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rested on the fishponds in front of the Hall. The smoke curled up from the chimneys against the face of the down; but the house was hidden from him. When he lost sight of those who were approaching it through the plantations, Lewis entered the widow's cottage.
The poor creature was quite cast down by the calamity which had recently fallen upon her; but she had still some compassion to bestow upon Maggie and her children.
"The Lord help them!" she said, "for except the kind ladies spoke a word to Sir Frederick, she was afraid that worse troubles than any they had gone through were coming upon them."
"Does your honour know what do be come of Josh ?" she enquired, very respectfully, of Lewis. "He hasn't been at home these three nights; and folks say there's a gang of poaching people come down from London, and my fear is that Josh is mighty thick with them. It's a poor return for sitting up at nights with
his wife, to lose my bits of cabbages and brocoli. I could ha' sworn to 'em in Forrington Market. But so it is to have a bad neighbour; and Maggie, poor soul, is a'most beside herself. Couldn't ye say something, out of the Scriptures, that would make him see the sin of his ways, Sir? There's many in this place that has turned from wickedness at your bidding; and you know there's warrant to say, 'Cursed is he that robbeth the widow and the fatherless.'
Lewis said that he feared the case was almost a hopeless one; but he would seek the man out, and try to bring him back to his family.
"And just speak a word about the greens, Sir! It's all I have to get the children clothes for the winter; and he'll listen to you, if he will to any one :" pursued the widow, curtseying. Maggie says, if an angel was to come down, Josh wouldn't heed him. He's right down mad since he was took up for laying
traps in the woods for the young pheasants; though Sir Frederick let him off when he heard how bad his wife and children were. But he was mortal angry, and said, if he caught any of your brother's people on his land again, to prison they should go, and bide there as long as the law decreed. I don't know that it wouldn't be the best thing that could happen to him. Maggie do be worse off a deal, she says, than me that has no one to look to, and her husband earning, what with piece work and harvest time, nine shillings a week. But then she says, 'Jenny, see what it is to have a man to confound ye! For all that, there's most times the grist, and furze for baking. He can't drink that out any how."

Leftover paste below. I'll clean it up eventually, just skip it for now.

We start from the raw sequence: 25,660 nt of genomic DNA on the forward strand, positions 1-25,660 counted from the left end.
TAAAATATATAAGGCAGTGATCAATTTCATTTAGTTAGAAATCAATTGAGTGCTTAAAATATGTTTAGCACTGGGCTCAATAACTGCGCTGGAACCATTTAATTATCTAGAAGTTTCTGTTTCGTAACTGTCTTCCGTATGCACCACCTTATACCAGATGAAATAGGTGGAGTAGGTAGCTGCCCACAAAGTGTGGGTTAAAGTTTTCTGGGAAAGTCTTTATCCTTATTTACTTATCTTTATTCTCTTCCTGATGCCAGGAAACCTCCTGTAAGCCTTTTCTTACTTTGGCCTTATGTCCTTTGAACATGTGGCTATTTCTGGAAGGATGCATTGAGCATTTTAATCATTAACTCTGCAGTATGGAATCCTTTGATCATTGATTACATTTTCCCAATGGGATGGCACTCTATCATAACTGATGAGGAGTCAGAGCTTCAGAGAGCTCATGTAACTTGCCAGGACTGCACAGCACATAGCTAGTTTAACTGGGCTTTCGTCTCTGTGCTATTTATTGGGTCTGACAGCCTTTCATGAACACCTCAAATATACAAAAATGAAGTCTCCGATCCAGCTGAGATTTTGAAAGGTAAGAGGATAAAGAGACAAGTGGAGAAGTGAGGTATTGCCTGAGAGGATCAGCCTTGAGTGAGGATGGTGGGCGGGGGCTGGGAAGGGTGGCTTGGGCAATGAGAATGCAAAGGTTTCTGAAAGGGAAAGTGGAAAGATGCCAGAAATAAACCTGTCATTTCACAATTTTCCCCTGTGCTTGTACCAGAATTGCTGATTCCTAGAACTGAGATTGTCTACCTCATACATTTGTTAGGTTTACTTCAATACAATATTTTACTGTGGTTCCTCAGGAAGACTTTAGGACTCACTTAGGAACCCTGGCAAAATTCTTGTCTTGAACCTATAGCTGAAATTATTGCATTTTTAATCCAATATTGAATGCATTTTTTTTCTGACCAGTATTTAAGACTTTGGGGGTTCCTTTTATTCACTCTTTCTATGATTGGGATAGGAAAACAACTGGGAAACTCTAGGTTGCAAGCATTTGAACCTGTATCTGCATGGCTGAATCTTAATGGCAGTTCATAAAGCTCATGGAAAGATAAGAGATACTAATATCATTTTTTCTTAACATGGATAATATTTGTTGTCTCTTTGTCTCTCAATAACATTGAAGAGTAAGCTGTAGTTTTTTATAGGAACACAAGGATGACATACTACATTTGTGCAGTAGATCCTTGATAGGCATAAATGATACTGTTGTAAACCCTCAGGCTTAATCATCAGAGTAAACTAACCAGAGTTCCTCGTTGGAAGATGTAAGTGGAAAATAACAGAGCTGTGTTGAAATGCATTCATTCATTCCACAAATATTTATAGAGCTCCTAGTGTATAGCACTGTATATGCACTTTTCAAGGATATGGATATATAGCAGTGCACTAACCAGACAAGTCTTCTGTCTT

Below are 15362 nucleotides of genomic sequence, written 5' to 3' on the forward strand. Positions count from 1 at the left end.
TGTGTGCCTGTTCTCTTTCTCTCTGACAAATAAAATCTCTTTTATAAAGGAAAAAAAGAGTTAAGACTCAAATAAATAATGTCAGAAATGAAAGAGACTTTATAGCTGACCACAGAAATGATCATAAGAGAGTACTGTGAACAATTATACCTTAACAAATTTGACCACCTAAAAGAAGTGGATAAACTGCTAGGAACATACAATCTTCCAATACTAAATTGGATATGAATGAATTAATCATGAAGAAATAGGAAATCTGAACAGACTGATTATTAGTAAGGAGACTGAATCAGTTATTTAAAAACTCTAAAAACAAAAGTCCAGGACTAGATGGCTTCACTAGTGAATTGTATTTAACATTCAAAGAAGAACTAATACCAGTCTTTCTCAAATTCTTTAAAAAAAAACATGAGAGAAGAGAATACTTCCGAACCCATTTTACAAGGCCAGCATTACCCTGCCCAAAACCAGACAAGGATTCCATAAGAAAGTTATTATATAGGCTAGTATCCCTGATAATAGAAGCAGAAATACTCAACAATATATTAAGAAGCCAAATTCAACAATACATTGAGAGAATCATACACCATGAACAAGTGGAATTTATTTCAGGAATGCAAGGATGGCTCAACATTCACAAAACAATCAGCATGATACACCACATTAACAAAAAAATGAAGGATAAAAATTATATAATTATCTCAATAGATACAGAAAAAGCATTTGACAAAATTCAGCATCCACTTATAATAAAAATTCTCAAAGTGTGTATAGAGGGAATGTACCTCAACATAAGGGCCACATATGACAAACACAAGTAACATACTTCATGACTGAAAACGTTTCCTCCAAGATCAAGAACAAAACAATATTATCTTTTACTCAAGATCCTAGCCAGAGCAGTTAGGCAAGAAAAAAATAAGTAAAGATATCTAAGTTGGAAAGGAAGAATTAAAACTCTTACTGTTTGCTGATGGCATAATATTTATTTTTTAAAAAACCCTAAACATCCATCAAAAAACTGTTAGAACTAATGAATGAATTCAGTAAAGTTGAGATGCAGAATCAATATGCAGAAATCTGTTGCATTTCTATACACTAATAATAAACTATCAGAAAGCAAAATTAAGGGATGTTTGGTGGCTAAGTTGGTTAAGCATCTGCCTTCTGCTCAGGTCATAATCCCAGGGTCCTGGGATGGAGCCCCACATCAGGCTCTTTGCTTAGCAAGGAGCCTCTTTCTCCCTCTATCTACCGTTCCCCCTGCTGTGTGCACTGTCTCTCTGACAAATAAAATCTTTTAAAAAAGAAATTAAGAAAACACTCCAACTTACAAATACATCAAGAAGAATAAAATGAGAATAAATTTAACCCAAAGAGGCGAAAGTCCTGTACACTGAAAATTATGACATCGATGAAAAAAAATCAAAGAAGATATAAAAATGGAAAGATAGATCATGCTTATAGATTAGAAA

The old woman went on grumbling, as she gathered her flowers, and made them up in bunches to carry over to Fordington in the morning.
"I'd have picked some cresses for the ladies' breakfast, if I'd thought the servants at the
Place would take them in:" she observed; "but they're a deal more high and mighty than the gentlefolks. Ten to one, they'd throw them out in the street, and say, 'what makes you bring such rubbish to our ladies, you old fool ?"-or shut the door in my face. I'd rather speak to Sir Frederick than the steward, about the place being mended; but he seldom comes this way, more's the pity! If he'd just condescend to step in, and see the light shining through the cracks in my old door,-and it's a'most all the light that does come into the house, he'd see to its being put to rights."
The condition of the door of the forlorn dwelling spoke for itself; and the small window was set so deep under the thatch, that, as the poor creature sat by the fire, in a nook at the end of the crazy cottage, not a ray of daylight penetrated to her dismal resting-place. The dwelling was of one story, and the mudfloor and unceiled room looked miserably damp and gloomy.
"Be quiet!" the grandmother continued, as Lewis made his way, with some difficulty, in the darkness, to the hard bed in a close inner room, which was occupied by the two moaning, feverish children. "Night and day, they' do be going on, till my poor head be like to split with their noise. What is it I can do to ease your pain, darlings ?" she said, giving them the yellowest summer apples from the garden, and a few currants in a leaf. "Here's the minister be come to read to ye the blessed word of God, which makes it light in the dark places, and smoothes the innocent's pillow. Can't ye bide still a bit, and listen ?"
She had lighted a rushlight, while she spoke, and reverently moved her husband's large Bible from a box covered with a clean cloth, near the bed of the sick boys. Wretched as the place was, the scanty furniture was neatly cared for; and some of her finest wall-flowers were placed in a mug, and freshened the air of the ill-ventilated chamber.